Then, I took the corpus and made a word cloud. Words that appear more often in the corpus are larger in the accompanying word cloud. I also made words that appear more often darker in this word cloud.

Word clouds are notoriously poor visual representations of information if you’re aiming for precision and accuracy, but my goal here was to capture the essence of the rejections, so the word cloud seemed perfect.

I removed little words like “the” and “and” as well as any words describing the topic of the research (e.g., I removed “depression” because we used depression as an outcome variable).


Here’s the rejection word cloud:

A few words jump out as possibly suggesting rejection, such as “priority” (often journals tell you your paper is important but isn’t a high enough priority for them to publish it). Some words seem generally negative, such as “variability,” and “excluded.” “Important” and “thank” feel like they could be part of a polite rejection. Honestly, though, if you told me this word cloud was based on paper acceptances, I’d believe it.

So, I decided to make a word cloud based on the paper acceptances I’ve received and the accompanying reviews. One obvious issue here is that I’ve published multiple papers in the same few journals, and the acceptance email is a template email that’s practically the same every time, so any words mentioned there are going to be weighted heavily even if they wouldn’t be associated with acceptances at other journals. Let’s see what we see anyway.

I find the two word clouds remarkably similar. “Please” jumps out in the acceptances. Here’s an example of how it was used in the acceptance and rejection corpuses:

  • Acceptance: “Please include first and last names for each author.”
  • Rejection: “Please could the authors justify why they reported…”

“Prior” and “questions” seemed particularly associated with paper rejection. Looking in the corpuses, it seemed both of those were used many times in specific reviews. Reviewers noted things like “research questions are much too broad” and “it is not clear to me why prior dementia and prior depression are treated differently” and then referenced those same points multiple times in their reviews.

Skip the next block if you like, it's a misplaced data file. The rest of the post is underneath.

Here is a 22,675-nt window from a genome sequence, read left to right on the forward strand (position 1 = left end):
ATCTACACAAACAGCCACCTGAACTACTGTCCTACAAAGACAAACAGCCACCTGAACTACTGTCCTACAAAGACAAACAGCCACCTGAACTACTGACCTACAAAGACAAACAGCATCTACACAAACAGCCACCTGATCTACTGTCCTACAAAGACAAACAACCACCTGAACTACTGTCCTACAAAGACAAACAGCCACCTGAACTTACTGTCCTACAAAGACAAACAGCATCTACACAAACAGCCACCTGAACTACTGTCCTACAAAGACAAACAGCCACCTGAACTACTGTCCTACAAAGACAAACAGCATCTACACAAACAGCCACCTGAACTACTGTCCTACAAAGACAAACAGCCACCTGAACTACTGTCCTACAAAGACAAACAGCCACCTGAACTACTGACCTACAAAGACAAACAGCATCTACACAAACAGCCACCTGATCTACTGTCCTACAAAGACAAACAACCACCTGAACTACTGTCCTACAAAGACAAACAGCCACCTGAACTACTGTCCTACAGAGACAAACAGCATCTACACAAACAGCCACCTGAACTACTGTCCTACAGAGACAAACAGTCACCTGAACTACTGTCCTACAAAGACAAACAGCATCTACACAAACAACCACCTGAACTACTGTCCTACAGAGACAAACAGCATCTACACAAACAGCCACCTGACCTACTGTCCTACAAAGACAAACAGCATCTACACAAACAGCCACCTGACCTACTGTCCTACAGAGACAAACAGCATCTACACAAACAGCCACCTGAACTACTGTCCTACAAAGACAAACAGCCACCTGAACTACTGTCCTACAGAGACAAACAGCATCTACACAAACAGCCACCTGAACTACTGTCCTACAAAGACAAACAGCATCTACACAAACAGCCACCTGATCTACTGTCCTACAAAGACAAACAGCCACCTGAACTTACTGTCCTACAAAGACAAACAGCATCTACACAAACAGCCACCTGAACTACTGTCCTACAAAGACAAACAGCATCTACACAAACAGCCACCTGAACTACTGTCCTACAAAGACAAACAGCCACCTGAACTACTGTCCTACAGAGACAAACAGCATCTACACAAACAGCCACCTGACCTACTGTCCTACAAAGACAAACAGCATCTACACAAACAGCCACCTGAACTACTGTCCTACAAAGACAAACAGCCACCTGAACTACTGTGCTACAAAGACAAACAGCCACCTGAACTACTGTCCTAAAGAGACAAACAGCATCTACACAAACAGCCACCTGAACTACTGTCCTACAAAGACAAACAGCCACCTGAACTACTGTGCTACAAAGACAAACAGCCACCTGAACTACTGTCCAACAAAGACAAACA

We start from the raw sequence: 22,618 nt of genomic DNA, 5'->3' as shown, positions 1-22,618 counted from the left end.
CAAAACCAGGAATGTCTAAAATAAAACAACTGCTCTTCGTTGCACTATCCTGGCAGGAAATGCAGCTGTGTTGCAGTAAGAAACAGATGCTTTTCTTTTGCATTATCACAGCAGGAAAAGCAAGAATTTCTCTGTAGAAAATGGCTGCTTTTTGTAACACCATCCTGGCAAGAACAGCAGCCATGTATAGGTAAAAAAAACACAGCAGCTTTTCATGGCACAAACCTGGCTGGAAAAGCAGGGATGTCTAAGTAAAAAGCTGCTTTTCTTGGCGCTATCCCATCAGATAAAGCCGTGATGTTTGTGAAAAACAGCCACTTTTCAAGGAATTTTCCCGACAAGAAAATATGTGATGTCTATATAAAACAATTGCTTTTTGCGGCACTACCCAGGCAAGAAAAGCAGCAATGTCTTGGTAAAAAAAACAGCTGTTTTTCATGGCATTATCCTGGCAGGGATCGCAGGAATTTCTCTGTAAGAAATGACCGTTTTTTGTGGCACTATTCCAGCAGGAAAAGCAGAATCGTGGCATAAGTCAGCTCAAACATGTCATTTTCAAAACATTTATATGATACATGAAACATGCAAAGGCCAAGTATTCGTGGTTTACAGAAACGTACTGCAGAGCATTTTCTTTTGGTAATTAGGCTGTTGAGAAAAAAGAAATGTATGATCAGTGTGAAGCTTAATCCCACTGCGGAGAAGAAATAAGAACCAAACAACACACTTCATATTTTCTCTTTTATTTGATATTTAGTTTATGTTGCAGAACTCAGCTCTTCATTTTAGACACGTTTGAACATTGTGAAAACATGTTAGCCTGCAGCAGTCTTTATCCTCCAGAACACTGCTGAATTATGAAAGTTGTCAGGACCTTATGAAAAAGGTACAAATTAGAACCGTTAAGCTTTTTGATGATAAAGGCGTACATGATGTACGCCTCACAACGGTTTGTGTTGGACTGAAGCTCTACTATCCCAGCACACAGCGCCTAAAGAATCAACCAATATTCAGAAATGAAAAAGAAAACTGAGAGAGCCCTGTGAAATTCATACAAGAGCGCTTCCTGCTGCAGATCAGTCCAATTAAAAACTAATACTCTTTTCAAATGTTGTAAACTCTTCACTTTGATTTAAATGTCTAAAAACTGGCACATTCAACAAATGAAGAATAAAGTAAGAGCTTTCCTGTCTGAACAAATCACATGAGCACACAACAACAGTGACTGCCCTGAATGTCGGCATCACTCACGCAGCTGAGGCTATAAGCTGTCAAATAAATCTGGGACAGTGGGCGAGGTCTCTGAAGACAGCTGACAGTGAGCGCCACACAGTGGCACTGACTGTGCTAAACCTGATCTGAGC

To more scientifically evaluate which words differentiate acceptances and rejections, I also made a comparison word cloud. Comparison clouds plot the differences in word frequency between two sets of documents. Here’s the comparison cloud for the rejections vs. the acceptances:

On the “accepted” side, most of the words seem to come from the info journals share along with acceptances regarding formatting guidelines. During this process, apparently journals use the words “please” and “manuscript” a lot. The rejected side is less clear. Many of the words seem to be words you’d use when critiquing a paper, “associations,” “outcomes,” “factors”. Are these words particularly negative? I don’t think so. They’re just words that wouldn’t be used as much if reviewers weren’t pointing out weaknesses in the paper; reviewers would be much less likely to specify, “great job operationalizing these outcomes,” than to comment something like, “please include Kaplan-Meier curves for other outcomes” (an actual quote from one of the rejections). I will say, this word cloud supports my assertion that the word “priority” is a bad sign.

In the end, I think I captured the essence of communication with academic journals more so than the essence of rejection emails and reviews. It turns out, the content of rejections isn’t actually that different from the content of acceptances. One interpretation of this could be that rejections and acceptances aren’t so different after all; both are likely to point out weaknesses in your paper, and hopefully also specify its strengths, though there’s certainly more room for that in both rejections and acceptances. Another interpretation is simply that the English language is complex and single words don’t summarize a message. I’ll leave the interpretation up to you.

I’ve been rejected a lot2 and it’s been disappointing and frustrating and discouraging. It’s going to keep happening and it’s going to keep being those things.

We have to make room for mistakes, failure, and rejection in our definitions of success. That’s true in academia, and in our lives in general. Next time you’re feeling insecure about your merit, you have my wholehearted encouragement to remind yourself you can experience massive amounts of rejection even when you’re actually crushing it.

P.S. As usual, here’s a link to download the code I used to wrangle the data and create these visualizations.
P.P.S. If you would like to receive an email when I publish a new post, please fill out this google form.

  1. This was an actual p-value I obtained after collecting data for a project for an entire semester. My hypothesis was not supported.↩︎

  2. I don’t mean to brag, but I’ve been rejected from some very prestigious academic journals.↩︎